The Arab Imago: A Social History of Indigenous Photography 1860-1910 (Princeton University Press) is the first book in English to comprehensively research native studios in Alexandria, Beirut, Cairo, Jaffa, and Jerusalem as well as early Hajj photography in al-Hijaz (now Saudi Arabia) during the late Ottoman period. In doing so, the book investigates the relationship between indigenous photography, social transformations and the creation of modern Arab society in Egypt, Lebanon, Syria, and Palestine before World War One. It offers a new theory of reading indigenous photography that reaches beyond the West versus the rest paradigm that structures the history of photography.
Binghamton University, author of The Disciplinary Frame: Photographic Truths and the Capture of Meaning
"We have been waiting for effective global histories of photography to disturb and decenter the questions we ask--not globalized histories, radiating out in a familiar narrative of export, influence, and derivation, but histories that start elsewhere. Stephen Sheehi’s The Arab Imago, a social history of indigenous photography in the Ottoman Arab world, is a model for this. It provincializes the history we have and irrevocably pluralizes both photographies and the interwoven modernities of which they were part."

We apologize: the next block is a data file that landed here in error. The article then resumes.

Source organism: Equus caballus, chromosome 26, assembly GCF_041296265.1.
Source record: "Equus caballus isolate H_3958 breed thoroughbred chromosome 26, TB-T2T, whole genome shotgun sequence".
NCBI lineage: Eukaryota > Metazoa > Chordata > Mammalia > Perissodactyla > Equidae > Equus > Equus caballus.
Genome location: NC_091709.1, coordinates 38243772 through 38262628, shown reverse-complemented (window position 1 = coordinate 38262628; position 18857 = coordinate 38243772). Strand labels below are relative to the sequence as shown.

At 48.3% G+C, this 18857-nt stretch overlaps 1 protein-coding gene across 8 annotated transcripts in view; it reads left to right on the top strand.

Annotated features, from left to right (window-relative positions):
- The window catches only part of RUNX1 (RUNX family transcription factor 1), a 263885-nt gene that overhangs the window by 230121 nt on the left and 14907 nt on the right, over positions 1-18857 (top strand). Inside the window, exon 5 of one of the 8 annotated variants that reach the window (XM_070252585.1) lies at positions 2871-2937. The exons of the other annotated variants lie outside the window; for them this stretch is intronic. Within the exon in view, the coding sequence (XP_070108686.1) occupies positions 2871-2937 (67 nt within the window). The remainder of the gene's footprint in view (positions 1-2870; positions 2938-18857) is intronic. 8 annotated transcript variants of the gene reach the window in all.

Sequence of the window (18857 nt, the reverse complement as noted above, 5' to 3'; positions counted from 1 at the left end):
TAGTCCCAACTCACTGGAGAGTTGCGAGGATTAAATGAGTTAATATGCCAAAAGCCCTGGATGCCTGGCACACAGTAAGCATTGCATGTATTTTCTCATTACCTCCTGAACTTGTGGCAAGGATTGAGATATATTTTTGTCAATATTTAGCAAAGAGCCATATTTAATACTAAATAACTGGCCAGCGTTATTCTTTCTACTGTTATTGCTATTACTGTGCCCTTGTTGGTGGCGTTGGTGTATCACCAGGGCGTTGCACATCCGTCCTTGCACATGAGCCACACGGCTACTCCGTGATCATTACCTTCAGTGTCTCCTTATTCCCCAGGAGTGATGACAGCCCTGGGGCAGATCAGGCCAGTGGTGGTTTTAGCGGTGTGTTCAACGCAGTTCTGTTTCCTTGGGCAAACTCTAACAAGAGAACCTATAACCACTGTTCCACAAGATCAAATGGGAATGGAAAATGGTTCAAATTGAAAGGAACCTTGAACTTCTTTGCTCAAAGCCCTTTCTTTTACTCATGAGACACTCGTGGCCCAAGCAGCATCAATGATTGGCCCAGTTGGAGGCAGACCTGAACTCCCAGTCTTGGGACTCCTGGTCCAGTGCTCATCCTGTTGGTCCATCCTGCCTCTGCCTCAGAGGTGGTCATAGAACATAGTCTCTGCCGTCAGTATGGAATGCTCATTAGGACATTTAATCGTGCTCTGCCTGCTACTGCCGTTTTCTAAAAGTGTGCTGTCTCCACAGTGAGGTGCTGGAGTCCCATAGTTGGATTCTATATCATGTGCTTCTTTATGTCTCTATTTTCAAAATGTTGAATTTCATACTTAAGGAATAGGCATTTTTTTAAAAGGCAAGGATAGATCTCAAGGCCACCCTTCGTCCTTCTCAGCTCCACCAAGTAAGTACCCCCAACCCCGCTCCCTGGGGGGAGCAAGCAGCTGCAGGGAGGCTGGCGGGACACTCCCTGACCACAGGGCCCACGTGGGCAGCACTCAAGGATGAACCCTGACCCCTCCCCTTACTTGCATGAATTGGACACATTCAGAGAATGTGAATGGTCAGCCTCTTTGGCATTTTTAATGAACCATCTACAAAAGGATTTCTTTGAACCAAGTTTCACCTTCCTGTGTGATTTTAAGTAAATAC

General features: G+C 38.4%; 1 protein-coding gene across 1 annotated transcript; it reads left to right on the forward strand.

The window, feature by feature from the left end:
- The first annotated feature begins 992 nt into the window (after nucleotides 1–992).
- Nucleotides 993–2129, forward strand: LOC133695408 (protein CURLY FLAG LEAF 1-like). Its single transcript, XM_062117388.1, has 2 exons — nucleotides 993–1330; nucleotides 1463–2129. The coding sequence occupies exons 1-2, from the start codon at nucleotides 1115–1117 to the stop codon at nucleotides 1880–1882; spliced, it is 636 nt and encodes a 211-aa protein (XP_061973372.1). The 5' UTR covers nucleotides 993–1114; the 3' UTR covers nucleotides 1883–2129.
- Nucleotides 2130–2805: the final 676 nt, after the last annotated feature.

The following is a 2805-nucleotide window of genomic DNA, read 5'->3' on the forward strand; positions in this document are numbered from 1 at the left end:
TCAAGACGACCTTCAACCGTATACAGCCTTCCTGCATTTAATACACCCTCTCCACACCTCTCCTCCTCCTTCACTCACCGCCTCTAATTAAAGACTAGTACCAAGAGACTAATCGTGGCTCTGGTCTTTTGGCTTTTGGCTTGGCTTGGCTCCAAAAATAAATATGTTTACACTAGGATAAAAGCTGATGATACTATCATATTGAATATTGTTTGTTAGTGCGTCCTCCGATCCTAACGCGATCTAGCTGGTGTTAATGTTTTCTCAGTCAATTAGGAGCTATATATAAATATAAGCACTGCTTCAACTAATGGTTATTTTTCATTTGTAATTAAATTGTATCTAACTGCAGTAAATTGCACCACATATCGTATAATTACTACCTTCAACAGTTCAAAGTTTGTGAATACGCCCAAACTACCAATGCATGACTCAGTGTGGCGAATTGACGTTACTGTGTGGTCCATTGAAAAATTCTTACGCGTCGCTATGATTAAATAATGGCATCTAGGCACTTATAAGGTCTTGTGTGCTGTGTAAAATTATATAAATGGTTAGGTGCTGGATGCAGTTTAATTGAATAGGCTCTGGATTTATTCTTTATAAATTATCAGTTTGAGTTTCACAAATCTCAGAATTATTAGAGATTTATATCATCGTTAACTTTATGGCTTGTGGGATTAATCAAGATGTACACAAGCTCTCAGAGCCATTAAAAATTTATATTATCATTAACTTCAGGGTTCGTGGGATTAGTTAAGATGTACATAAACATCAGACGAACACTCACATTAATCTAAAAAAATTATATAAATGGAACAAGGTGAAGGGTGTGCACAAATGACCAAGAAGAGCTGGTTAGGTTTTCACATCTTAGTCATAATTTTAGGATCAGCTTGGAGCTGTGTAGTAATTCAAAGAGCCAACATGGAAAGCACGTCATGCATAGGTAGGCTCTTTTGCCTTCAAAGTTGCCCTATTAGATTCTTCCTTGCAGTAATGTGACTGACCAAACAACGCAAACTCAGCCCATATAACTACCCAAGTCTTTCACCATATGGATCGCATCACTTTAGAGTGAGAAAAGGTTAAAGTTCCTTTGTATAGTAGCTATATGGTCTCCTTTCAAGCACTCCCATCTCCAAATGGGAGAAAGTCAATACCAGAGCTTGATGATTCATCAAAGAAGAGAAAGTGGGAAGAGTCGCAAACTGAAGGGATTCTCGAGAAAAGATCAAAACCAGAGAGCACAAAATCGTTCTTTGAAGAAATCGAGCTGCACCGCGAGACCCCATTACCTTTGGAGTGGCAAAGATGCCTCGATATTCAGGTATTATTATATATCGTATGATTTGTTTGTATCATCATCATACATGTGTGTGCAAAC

University College London, author of Photography and Anthropology
"Hugely original, both empirically and theoretically, this is a superbly ambitious book. Sheehi helps the reader escape from the familiar landscape of colonial representation into the complex terrain of indigenous photography, which is filled with images and practices that will provoke new kinds of debates. The Arab Imago disorders a world we thought we knew in ways that will be highly productive."
UCLA, author of Camera Orientalis: Reflections on Photography of the Middle East
"The Arab Imago is a remarkable and timely book that will make a significant contribution to Middle East studies and to the theory and history of photography. Sheehi’s discussion of indigenous photography in the Arab world sheds new and much-needed light on photography’s other histories."